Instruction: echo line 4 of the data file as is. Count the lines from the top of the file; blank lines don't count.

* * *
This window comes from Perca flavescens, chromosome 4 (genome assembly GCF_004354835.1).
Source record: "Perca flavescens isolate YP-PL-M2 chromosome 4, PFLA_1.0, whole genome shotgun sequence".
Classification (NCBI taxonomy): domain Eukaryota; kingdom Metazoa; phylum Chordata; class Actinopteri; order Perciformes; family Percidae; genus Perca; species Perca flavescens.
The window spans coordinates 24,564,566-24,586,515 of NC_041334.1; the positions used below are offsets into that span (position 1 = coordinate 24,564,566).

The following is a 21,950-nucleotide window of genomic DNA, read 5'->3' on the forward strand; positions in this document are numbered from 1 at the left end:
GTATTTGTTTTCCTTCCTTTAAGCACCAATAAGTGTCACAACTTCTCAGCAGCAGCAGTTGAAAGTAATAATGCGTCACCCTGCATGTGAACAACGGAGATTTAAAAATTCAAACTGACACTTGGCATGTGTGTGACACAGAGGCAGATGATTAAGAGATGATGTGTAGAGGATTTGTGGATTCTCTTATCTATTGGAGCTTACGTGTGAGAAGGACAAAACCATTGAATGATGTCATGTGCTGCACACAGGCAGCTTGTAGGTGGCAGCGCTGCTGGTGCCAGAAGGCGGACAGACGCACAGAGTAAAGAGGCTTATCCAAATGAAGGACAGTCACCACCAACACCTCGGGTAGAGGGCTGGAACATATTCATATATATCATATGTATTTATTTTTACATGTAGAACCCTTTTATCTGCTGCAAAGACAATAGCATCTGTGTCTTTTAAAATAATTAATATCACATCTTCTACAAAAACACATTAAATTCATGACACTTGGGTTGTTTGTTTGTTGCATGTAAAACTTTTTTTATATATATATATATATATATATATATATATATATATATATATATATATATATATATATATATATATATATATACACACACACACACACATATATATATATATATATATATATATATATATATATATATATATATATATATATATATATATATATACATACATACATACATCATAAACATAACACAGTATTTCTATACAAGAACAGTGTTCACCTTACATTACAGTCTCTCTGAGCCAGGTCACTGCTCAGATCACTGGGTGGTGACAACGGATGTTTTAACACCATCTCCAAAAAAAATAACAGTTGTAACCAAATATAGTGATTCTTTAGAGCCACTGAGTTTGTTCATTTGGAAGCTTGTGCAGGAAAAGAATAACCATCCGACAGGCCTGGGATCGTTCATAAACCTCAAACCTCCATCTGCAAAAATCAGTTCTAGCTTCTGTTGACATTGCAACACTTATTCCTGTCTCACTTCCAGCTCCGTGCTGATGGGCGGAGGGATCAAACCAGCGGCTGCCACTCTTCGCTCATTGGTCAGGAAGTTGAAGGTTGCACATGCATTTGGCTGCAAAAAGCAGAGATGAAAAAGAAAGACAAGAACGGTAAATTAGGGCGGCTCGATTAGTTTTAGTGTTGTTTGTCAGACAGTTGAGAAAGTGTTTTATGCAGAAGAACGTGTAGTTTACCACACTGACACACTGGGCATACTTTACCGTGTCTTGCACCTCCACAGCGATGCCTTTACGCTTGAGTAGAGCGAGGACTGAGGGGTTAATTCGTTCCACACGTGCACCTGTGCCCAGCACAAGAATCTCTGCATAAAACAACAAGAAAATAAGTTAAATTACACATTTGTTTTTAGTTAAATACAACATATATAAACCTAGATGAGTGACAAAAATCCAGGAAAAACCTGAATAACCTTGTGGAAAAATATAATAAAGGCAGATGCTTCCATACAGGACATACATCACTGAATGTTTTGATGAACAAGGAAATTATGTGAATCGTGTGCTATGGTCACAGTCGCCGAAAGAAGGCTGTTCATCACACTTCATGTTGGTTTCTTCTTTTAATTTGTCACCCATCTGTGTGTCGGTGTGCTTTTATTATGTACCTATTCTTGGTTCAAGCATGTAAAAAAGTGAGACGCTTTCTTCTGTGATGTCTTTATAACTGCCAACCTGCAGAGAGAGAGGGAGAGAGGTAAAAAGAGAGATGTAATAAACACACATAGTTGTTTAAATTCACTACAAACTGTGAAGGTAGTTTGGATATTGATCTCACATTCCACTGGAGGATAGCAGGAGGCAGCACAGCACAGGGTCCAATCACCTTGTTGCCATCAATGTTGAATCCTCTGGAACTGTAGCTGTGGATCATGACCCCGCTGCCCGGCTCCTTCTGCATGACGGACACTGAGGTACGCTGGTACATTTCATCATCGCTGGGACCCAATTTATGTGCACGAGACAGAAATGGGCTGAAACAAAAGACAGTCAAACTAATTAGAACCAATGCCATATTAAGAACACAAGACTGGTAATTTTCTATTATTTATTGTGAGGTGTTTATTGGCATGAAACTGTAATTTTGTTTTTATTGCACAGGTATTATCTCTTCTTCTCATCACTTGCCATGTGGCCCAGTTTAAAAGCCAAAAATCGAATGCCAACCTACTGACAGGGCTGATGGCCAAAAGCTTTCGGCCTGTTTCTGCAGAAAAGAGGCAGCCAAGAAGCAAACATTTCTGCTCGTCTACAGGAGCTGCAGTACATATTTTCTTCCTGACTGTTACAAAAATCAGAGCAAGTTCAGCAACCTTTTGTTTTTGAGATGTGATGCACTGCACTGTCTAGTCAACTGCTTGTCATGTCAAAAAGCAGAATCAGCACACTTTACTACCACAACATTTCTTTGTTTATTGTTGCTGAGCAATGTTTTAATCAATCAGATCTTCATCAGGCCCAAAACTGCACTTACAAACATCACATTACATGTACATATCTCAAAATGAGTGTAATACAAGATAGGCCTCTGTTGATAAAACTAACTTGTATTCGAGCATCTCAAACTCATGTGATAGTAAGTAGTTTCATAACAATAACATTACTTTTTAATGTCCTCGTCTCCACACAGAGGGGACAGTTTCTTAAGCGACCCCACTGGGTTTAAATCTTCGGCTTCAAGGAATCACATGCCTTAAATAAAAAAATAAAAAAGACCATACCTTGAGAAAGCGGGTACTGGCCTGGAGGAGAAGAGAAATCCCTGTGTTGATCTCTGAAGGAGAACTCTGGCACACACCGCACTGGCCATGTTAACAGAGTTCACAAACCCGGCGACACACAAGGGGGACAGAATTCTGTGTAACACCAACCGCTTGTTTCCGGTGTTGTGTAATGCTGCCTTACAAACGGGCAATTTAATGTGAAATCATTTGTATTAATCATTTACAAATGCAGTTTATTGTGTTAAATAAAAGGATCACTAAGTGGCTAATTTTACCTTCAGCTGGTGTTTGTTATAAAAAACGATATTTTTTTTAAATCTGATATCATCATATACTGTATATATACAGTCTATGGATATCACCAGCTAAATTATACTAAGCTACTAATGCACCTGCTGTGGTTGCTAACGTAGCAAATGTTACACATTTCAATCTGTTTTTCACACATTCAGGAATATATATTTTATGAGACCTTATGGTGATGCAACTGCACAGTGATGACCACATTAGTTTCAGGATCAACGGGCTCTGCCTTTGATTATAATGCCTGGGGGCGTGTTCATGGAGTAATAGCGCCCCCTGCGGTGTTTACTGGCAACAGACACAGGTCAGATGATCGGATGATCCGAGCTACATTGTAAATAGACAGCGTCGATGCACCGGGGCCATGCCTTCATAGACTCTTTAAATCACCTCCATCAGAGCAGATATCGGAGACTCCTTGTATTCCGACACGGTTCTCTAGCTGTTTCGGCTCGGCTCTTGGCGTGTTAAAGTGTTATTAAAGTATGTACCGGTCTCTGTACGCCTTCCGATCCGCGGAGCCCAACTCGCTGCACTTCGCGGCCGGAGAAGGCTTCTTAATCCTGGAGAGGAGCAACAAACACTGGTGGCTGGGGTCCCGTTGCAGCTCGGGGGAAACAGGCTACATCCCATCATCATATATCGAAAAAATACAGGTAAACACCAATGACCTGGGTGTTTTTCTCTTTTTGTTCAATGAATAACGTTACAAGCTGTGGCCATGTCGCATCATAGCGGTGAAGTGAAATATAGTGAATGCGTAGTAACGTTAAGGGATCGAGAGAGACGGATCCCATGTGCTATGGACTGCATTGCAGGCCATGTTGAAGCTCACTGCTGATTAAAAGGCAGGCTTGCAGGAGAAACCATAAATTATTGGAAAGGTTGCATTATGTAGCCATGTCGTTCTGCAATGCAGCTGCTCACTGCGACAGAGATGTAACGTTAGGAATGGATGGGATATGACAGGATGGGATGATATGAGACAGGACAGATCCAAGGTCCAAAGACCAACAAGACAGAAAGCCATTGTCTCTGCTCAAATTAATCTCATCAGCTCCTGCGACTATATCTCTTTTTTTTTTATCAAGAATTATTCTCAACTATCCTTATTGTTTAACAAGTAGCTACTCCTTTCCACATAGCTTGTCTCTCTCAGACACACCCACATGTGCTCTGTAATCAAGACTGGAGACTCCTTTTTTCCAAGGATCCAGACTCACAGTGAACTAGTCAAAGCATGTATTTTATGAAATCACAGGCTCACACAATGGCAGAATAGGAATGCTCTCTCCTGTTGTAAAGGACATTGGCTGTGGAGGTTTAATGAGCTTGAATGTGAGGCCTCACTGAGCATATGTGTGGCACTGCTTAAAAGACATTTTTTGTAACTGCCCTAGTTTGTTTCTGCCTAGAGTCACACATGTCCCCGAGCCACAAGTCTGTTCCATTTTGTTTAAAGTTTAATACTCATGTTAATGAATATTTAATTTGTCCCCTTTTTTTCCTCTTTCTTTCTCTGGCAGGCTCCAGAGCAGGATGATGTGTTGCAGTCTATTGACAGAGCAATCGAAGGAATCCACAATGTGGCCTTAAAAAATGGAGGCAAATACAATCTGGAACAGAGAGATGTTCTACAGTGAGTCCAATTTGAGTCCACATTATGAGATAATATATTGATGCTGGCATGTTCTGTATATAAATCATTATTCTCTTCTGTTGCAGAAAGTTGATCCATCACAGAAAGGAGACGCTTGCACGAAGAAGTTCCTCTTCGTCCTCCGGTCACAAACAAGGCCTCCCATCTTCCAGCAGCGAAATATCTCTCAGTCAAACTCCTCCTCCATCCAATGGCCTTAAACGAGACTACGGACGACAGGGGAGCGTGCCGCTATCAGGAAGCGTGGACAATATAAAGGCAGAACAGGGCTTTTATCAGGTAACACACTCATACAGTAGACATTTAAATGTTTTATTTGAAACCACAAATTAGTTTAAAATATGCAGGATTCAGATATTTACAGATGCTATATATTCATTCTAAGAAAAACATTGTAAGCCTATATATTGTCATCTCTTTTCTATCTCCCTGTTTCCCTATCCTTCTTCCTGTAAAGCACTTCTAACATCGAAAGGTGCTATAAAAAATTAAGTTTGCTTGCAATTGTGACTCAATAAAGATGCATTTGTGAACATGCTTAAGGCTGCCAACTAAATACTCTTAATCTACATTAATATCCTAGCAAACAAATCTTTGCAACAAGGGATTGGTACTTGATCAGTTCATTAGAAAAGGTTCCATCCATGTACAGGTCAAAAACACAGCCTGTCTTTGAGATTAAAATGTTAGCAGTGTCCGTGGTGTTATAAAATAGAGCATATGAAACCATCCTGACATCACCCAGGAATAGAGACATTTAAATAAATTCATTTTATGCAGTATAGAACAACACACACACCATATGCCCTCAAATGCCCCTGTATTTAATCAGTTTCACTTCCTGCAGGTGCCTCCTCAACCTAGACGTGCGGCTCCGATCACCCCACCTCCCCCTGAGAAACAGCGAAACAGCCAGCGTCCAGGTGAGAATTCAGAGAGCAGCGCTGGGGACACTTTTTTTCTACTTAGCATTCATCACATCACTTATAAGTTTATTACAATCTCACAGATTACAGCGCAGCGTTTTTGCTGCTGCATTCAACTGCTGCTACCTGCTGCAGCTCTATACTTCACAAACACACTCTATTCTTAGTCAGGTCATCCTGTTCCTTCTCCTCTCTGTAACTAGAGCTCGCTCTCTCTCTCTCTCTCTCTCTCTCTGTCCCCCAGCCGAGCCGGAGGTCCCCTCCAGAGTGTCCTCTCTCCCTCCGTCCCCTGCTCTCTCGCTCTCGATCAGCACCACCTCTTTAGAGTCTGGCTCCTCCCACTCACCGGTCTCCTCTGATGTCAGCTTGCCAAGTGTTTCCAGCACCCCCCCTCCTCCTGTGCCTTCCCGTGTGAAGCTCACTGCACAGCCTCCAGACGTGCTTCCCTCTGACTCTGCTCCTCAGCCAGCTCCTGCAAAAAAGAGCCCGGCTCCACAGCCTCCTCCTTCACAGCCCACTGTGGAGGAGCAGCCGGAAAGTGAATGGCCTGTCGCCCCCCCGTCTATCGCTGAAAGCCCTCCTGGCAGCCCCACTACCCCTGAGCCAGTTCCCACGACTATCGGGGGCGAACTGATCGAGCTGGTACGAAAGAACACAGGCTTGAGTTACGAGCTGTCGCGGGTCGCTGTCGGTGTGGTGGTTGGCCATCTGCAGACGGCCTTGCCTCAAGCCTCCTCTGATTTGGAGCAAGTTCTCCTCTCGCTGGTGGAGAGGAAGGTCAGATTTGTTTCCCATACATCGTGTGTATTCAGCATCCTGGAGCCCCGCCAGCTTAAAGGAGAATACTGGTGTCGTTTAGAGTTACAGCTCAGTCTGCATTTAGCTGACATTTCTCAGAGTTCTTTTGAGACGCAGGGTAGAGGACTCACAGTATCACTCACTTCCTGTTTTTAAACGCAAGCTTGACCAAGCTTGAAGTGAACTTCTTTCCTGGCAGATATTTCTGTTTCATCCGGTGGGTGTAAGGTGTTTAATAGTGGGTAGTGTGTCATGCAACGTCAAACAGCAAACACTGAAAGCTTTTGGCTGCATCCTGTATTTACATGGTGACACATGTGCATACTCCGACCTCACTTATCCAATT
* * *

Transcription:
The window spans coordinates 24,564,566-24,586,515 of NC_041334.1; the positions used below are offsets into that span (position 1 = coordinate 24,564,566).